In the summer of 2013, activists seethed after a jury acquitted the police officer accused of killing an unarmed African American teenager, Trayvon Martin. The #BlackLivesMatter movement swept social media, calling attention to the injustices of Martin’s death and the institutional racism embedded in the American police system. But the outcry against police violence heard in these protests was not unique to the United States. #BlackLivesMatter reverberated around the globe, producing solidarity protests and bringing international attention to preexisting activist groups. This past year, reports on police violence against citizens everywhere from France to Angola, Russia to Hong Kong, have demonstrated the importance of understanding the making of modern police institutions. In this course, students will learn about the gradual development of the police, tracing the roots of policing from antiquity to today, in the US and around the world. The course will ask how the meaning of policing changed over time and who police institutions are designed to serve. Contextualizing episodes of police violence in the US within a broader historical framework and in conversation with analogous developments around the world will challenge students to rethink structures of power and ask the question, “Where can we go from here?” Course fulfills US, Europe, and Non-Western History major requirements.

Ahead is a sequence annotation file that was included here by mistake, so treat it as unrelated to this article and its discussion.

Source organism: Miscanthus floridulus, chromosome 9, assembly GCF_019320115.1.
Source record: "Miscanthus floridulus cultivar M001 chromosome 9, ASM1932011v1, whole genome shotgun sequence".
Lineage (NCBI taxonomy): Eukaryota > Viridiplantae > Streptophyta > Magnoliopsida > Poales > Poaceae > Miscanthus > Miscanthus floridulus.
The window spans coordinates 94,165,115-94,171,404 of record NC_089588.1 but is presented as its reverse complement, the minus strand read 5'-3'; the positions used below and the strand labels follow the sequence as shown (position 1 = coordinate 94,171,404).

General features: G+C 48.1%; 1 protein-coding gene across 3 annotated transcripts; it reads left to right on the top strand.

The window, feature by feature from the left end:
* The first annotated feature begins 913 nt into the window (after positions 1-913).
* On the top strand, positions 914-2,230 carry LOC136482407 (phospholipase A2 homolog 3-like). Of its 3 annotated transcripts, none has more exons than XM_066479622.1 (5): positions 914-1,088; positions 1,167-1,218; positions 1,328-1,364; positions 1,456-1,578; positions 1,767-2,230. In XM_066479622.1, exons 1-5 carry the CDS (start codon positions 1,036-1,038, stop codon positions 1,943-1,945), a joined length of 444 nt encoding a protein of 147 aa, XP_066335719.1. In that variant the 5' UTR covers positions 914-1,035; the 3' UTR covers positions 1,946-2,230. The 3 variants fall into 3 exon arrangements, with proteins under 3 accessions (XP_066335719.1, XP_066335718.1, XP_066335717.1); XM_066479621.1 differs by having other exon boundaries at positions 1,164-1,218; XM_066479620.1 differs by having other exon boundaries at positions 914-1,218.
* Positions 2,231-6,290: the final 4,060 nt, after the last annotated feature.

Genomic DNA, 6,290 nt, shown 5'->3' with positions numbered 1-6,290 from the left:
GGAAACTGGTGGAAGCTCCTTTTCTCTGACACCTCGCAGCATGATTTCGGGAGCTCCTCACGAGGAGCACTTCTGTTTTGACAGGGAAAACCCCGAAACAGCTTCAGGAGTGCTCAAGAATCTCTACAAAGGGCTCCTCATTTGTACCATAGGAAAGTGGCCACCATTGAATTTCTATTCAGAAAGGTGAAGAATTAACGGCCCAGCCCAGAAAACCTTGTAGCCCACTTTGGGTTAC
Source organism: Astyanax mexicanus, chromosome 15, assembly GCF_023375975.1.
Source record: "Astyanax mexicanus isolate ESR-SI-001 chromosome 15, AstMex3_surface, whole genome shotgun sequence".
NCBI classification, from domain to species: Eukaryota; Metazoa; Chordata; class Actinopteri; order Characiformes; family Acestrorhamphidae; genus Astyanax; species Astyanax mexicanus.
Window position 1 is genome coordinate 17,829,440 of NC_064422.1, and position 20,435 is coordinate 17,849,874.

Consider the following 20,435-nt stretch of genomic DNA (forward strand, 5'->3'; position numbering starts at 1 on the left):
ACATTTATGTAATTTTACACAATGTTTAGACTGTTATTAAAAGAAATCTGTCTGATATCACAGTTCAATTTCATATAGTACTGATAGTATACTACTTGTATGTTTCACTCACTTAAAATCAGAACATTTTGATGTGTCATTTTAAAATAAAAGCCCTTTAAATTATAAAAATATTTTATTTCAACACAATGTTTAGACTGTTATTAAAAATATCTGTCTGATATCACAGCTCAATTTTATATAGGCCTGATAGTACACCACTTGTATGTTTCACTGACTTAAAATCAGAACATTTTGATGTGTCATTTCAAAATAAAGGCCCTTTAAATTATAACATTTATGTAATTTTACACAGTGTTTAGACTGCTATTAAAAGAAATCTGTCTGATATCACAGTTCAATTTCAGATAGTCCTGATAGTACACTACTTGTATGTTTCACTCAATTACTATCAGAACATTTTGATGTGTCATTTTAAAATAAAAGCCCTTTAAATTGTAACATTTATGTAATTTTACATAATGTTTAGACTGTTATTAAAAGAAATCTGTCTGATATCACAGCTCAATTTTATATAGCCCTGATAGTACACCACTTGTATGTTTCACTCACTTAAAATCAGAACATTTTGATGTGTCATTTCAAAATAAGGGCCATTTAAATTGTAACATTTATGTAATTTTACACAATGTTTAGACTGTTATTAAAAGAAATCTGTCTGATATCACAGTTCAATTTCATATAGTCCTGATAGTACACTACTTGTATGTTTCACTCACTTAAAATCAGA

Credits: 4 Units